Insurer Found to Have Timely Disclaimed Coverage Where Based Upon a Policy Limitation, Rather than a Policy Exclusion
When a commercial general liability (CGL) insurer receives notice of a claim against the insured, it needs to act promptly to disclaim coverage based upon an exclusion in the policy to comply with New York Insurance Law § 3420 (d)(2). The statute mandates that a disclaimer (denial of coverage) based upon a coverage exclusion be issued “as soon as is reasonably possible” after receiving notice of the claim. The statute does not define what is a “reasonable” time frame and there is no hard and fast rule but some cases have found notice to be unreasonably delayed where it was provided in as little as thirty days after receipt of the claim. Moreover, case law also states that the common practice of issuing a “reservation of rights” letter does not extend the statutory time period. However, the “reasonable” time limit does not apply if the disclaimer is not based upon an exclusion of coverage but rather because the claim is outside the scope of the policy; for example, an auto claim made against a home owner’s policy. Depending on the facts of the claim and the insurance policy, this distinction is not always evident. The key issue seems to be how the premium for the insurance contract was calculated. While it is clear in the stated example that the homeowner insurer does not charge a premium for the risk of auto liability, it is not always that clear in the context of a business liability policy. Businesses tend to take on new unanticipated risks by following the customer demands of their particular enterprise without realizing that they are taking on a completely different risk and often fail to consider the impact on their insurance coverage.
A recent decision from the First Department (Manhattan) of the Appellate Division illustrates the issue and the pitfalls of failing to consider the impact of business decisions on insurance coverage. In Black Bull Contracting LLC v. Indian Harbor Ins. Co., 2016 WL 39829 (1st Dep’t Jan 5, 2016), the Court held that an endorsement to the insured’s policy that limited a construction sub-contractor’s coverage to certain “classifications” of construction, was an enumeration of the scope of coverage, rather than an exclusion and therefore not governed by Ins Law § 3420. The insured sought coverage for a contractual indemnification claim by the general contractor who was an additional insured in the insured’s policy for a claim arising out the injury of the insured’s own employee who was engaged in demolition and was hit by a falling piece of concrete. The insurer issued two disclaimers seventy-nine and eighty-five days after it received notice of the claim, based upon the fact that the endorsement to the policy containing the four classifications of construction activity that was covered by the policy did not include demolition. The insured sued the insurer and the lower court granted summary judgment for the insurer. The insured contractor appealed and the First Department affirmed the lower court.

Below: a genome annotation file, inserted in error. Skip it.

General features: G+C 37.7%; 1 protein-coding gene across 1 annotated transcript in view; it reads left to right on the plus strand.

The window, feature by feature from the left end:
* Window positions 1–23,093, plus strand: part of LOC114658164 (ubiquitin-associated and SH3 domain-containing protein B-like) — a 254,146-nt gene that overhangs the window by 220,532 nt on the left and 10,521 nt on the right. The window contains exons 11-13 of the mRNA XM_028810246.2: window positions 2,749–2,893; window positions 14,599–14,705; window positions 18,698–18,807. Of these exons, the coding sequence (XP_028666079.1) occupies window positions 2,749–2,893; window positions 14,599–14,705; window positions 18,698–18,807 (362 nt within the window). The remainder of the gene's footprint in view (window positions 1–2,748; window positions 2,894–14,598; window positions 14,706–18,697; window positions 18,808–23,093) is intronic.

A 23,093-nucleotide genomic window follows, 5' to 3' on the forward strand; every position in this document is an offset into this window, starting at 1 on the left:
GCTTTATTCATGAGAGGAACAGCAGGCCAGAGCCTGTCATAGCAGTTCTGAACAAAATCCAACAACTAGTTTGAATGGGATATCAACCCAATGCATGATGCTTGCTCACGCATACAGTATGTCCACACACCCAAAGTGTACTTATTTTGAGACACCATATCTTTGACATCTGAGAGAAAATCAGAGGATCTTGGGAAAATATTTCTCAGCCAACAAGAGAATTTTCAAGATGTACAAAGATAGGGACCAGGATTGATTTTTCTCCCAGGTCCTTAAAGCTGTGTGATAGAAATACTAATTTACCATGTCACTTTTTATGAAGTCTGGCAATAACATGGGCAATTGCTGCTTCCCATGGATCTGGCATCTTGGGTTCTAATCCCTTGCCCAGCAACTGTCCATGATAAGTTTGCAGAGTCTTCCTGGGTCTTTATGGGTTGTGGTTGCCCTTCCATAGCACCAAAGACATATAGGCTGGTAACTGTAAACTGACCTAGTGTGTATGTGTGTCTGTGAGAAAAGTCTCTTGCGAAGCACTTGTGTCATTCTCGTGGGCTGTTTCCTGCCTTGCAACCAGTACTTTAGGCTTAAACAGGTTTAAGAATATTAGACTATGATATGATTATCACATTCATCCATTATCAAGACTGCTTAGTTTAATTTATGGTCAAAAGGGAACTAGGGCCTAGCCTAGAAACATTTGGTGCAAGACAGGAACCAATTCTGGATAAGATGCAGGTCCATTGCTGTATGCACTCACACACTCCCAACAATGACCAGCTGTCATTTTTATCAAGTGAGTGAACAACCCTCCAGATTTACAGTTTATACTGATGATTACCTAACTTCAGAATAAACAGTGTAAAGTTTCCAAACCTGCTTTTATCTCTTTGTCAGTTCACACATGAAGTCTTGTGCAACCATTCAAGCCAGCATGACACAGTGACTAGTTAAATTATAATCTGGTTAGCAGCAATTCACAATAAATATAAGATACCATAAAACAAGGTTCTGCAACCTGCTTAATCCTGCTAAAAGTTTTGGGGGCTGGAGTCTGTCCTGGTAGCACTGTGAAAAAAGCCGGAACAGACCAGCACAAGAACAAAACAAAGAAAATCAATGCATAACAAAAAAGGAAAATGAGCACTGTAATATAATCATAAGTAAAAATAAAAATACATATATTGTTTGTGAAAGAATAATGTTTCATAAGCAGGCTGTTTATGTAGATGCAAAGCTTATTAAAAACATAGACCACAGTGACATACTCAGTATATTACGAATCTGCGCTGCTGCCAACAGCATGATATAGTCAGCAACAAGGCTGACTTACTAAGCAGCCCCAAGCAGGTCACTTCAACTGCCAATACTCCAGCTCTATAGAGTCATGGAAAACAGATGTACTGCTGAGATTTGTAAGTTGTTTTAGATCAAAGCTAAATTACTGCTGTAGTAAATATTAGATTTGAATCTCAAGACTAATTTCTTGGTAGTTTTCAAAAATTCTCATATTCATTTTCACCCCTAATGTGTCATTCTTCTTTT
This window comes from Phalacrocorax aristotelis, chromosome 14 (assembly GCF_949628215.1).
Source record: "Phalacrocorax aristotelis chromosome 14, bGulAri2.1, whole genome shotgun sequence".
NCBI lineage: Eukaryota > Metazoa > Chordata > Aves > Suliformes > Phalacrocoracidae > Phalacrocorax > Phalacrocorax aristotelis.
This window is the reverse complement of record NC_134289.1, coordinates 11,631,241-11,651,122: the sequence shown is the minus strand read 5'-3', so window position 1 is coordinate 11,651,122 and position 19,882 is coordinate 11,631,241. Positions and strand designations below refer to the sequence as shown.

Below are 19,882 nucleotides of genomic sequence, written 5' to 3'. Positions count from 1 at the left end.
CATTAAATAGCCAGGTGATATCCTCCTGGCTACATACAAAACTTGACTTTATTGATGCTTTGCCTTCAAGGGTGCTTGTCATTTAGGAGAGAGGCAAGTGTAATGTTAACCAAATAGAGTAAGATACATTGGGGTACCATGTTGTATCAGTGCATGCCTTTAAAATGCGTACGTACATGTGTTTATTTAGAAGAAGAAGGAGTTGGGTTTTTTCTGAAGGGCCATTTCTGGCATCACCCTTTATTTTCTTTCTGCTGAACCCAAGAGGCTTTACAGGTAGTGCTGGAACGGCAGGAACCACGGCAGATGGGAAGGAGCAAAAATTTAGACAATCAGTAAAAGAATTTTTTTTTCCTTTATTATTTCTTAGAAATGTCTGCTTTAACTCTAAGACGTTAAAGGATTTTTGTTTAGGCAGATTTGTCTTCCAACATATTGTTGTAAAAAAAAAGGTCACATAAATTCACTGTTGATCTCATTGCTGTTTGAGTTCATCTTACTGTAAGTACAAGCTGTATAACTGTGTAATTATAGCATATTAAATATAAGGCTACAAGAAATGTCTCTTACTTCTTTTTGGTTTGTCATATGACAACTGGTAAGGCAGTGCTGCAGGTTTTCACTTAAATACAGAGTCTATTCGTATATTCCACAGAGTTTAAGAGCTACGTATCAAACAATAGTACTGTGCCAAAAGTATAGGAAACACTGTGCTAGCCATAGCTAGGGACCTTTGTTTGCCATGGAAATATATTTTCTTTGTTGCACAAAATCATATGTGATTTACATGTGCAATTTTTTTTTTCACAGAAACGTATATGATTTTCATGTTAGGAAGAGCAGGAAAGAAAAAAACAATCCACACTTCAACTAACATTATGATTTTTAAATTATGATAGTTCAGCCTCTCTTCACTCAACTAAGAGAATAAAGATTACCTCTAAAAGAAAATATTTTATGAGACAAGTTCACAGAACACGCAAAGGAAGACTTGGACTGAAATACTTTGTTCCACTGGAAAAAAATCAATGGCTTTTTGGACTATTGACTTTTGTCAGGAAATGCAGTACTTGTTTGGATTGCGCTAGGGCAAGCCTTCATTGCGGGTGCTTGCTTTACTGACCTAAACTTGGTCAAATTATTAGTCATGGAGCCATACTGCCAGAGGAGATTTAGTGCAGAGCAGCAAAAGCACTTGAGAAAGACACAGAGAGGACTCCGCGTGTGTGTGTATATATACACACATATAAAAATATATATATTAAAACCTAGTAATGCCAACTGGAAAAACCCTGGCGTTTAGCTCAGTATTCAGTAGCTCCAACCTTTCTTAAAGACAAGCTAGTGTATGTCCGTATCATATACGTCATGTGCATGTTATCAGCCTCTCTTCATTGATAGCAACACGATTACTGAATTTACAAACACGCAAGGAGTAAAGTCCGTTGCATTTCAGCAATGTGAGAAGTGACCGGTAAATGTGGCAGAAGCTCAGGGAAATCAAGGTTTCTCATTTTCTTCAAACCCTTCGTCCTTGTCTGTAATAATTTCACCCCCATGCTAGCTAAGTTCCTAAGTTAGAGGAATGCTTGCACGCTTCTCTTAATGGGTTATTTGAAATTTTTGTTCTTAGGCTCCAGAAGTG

The Appellate Court held that the disclaimer delay was unreasonable under the statute but the statute did not apply because the disclaimer was not based upon an exclusion but rather the scope of coverage. The Court explained, “whether the untimeliness of Indian Harbor’s disclaimer under Insurance Law § 3420(d)(2) precludes it from denying coverage depends on whether there was a lack of coverage in the first instance or a lack of coverage based on an exclusion.” (citations omitted.) Though exclusions from coverage can be waived by an insurer’s failure to timely disclaim coverage, a classification limitation is considered to be a statement of what is covered, and thus cannot be waived. The court stated, “Disclaimer pursuant to . . . § 3420(d)(2) is unnecessary when a claim falls outside the scope of the policy’s coverage portion. . . and requiring payment of a claim upon failure to timely disclaim would create coverage where it never existed.” Since the insured was never covered for the sort of activities for which it sought a defense from its insurer, notice of a disclaimer was not required for the insurer to preserve the classification defense.
The structure of the insurance contract in Black Bull was likely a standard CGL that contained the general language in the main part that the insurer agrees to pay “all sums that the insured is legally obligated to pay caused by an occurrence.” The standard definition of “occurrence” is “bodily injury or property damage that is neither expected nor intended by the insured that occurs during the policy period.” The insurer then attached an endorsement to the main part of the policy form which “limited” the construction activities covered by the policy to four “classifications” (categories), none of which included demolition. The distinction between an endorsement that contains a “limitation of coverage” and an endorsement that contains an “exclusion of coverage” seems pretty much a matter of semantics. The court was clearly persuaded by the argument that the “classifications” each included a premium calculation so it showed that the premium was calculated based upon these enumerated risks which did not include demolition. If the insurer had instead simply covered all construction activities but excluded demolition, presumably Ins. Law § 3420 would apply and result changed.
If you are in need of a New York attorney experienced in insurance coverage, litigation defense or construction law, contact Richard A. Fogel for a consultation on your claims, at 526-721-7161, email@example.com.